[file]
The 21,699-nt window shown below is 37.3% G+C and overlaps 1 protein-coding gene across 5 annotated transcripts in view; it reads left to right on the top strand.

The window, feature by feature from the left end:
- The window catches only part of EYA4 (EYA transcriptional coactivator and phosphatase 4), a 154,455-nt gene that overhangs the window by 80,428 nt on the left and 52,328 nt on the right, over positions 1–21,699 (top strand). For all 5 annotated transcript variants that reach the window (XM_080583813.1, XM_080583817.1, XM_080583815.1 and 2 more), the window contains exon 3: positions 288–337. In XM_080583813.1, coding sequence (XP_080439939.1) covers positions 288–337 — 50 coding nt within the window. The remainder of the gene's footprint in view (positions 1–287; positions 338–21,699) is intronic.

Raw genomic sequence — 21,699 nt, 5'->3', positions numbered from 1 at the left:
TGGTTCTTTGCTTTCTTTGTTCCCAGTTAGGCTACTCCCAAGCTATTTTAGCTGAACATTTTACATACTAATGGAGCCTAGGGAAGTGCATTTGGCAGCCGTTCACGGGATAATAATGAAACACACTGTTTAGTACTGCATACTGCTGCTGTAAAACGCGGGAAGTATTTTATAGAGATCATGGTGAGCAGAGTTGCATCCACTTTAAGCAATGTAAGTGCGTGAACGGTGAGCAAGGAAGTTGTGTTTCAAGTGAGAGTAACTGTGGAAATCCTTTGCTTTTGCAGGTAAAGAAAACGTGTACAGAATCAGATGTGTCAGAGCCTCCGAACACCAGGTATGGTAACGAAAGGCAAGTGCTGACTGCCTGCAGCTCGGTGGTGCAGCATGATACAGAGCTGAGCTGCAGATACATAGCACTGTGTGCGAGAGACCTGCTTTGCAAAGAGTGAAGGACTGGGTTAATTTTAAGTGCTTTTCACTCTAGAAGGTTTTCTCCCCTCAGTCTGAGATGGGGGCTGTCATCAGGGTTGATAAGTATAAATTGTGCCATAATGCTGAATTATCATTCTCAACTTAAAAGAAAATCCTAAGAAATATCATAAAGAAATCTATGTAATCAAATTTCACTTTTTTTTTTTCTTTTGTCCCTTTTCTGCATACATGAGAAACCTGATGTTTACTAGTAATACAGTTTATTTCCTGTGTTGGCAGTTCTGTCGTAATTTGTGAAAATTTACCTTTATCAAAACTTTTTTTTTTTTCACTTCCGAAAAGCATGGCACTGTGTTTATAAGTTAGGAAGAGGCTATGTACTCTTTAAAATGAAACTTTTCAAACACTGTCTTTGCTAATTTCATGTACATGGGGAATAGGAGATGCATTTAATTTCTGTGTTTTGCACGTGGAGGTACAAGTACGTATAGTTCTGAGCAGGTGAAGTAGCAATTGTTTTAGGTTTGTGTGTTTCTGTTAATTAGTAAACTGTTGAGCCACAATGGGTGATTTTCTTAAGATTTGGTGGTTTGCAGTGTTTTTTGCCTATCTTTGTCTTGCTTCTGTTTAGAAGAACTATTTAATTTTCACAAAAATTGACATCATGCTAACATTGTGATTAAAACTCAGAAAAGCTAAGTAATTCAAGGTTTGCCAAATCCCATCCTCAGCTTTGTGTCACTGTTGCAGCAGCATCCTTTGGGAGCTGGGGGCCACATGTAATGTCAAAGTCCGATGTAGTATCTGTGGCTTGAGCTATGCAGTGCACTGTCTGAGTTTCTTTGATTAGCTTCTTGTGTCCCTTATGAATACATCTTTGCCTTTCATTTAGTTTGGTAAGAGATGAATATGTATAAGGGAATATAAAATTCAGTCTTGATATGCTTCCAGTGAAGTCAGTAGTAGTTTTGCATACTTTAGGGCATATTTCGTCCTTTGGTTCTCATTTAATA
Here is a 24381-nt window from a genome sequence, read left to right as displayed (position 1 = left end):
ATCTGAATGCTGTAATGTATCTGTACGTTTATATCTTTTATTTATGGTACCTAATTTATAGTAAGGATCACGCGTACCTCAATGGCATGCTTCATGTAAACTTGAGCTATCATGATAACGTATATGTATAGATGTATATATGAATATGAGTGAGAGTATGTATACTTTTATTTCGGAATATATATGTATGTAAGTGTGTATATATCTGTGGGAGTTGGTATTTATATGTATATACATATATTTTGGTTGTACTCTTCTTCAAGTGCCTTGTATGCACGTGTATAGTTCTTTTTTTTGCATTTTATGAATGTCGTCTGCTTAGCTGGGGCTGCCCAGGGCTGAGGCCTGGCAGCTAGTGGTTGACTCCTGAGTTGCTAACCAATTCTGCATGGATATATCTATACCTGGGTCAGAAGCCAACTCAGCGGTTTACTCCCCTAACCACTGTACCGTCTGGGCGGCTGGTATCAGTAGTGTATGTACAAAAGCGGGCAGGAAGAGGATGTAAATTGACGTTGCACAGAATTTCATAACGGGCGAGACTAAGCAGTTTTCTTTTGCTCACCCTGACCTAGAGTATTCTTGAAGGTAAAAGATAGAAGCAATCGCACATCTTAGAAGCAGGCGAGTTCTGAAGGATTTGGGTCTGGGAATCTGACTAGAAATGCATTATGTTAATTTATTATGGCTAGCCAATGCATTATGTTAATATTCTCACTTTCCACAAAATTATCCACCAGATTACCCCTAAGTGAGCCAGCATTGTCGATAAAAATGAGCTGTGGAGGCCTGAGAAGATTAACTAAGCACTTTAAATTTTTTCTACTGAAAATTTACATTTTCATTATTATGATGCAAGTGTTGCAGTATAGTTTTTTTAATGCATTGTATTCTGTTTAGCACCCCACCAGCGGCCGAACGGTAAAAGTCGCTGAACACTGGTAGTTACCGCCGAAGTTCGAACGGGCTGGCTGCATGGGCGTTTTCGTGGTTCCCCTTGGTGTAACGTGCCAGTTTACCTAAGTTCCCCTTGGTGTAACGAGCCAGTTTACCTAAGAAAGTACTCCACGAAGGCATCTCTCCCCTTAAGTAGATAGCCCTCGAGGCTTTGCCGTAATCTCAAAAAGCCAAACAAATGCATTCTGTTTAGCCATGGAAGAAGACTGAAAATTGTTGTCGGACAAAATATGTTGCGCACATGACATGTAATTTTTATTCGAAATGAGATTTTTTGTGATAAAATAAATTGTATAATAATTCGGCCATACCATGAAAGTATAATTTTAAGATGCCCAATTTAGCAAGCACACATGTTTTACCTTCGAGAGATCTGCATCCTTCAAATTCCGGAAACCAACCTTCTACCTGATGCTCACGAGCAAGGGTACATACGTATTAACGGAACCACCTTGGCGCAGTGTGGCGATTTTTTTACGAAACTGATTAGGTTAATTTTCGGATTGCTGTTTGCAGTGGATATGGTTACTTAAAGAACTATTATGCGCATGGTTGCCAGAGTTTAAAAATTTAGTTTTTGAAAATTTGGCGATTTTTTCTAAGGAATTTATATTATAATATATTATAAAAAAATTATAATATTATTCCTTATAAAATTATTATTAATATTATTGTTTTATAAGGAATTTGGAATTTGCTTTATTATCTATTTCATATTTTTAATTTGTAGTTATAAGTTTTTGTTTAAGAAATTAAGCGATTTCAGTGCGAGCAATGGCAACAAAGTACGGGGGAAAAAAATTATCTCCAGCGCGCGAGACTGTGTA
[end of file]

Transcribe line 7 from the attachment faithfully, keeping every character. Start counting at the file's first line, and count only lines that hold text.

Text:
ATCTGAATGCTGTAATGTATCTGTACGTTTATATCTTTTATTTATGGTACCTAATTTATAGTAAGGATCACGCGTACCTCAATGGCATGCTTCATGTAAACTTGAGCTATCATGATAACGTATATGTATAGATGTATATATGAATATGAGTGAGAGTATGTATACTTTTATTTCGGAATATATATGTATGTAAGTGTGTATATATCTGTGGGAGTTGGTATTTATATGTATATACATATATTTTGGTTGTACTCTTCTTCAAGTGCCTTGTATGCACGTGTATAGTTCTTTTTTTTGCATTTTATGAATGTCGTCTGCTTAGCTGGGGCTGCCCAGGGCTGAGGCCTGGCAGCTAGTGGTTGACTCCTGAGTTGCTAACCAATTCTGCATGGATATATCTATACCTGGGTCAGAAGCCAACTCAGCGGTTTACTCCCCTAACCACTGTACCGTCTGGGCGGCTGGTATCAGTAGTGTATGTACAAAAGCGGGCAGGAAGAGGATGTAAATTGACGTTGCACAGAATTTCATAACGGGCGAGACTAAGCAGTTTTCTTTTGCTCACCCTGACCTAGAGTATTCTTGAAGGTAAAAGATAGAAGCAATCGCACATCTTAGAAGCAGGCGAGTTCTGAAGGATTTGGGTCTGGGAATCTGACTAGAAATGCATTATGTTAATTTATTATGGCTAGCCAATGCATTATGTTAATATTCTCACTTTCCACAAAATTATCCACCAGATTACCCCTAAGTGAGCCAGCATTGTCGATAAAAATGAGCTGTGGAGGCCTGAGAAGATTAACTAAGCACTTTAAATTTTTTCTACTGAAAATTTACATTTTCATTATTATGATGCAAGTGTTGCAGTATAGTTTTTTTAATGCATTGTATTCTGTTTAGCACCCCACCAGCGGCCGAACGGTAAAAGTCGCTGAACACTGGTAGTTACCGCCGAAGTTCGAACGGGCTGGCTGCATGGGCGTTTTCGTGGTTCCCCTTGGTGTAACGTGCCAGTTTACCTAAGTTCCCCTTGGTGTAACGAGCCAGTTTACCTAAGAAAGTACTCCACGAAGGCATCTCTCCCCTTAAGTAGATAGCCCTCGAGGCTTTGCCGTAATCTCAAAAAGCCAAACAAATGCATTCTGTTTAGCCATGGAAGAAGACTGAAAATTGTTGTCGGACAAAATATGTTGCGCACATGACATGTAATTTTTATTCGAAATGAGATTTTTTGTGATAAAATAAATTGTATAATAATTCGGCCATACCATGAAAGTATAATTTTAAGATGCCCAATTTAGCAAGCACACATGTTTTACCTTCGAGAGATCTGCATCCTTCAAATTCCGGAAACCAACCTTCTACCTGATGCTCACGAGCAAGGGTACATACGTATTAACGGAACCACCTTGGCGCAGTGTGGCGATTTTTTTACGAAACTGATTAGGTTAATTTTCGGATTGCTGTTTGCAGTGGATATGGTTACTTAAAGAACTATTATGCGCATGGTTGCCAGAGTTTAAAAATTTAGTTTTTGAAAATTTGGCGATTTTTTCTAAGGAATTTATATTATAATATATTATAAAAAAATTATAATATTATTCCTTATAAAATTATTATTAATATTATTGTTTTATAAGGAATTTGGAATTTGCTTTATTATCTATTTCATATTTTTAATTTGTAGTTATAAGTTTTTGTTTAAGAAATTAAGCGATTTCAGTGCGAGCAATGGCAACAAAGTACGGGGGAAAAAAATTATCTCCAGCGCGCGAGACTGTGTA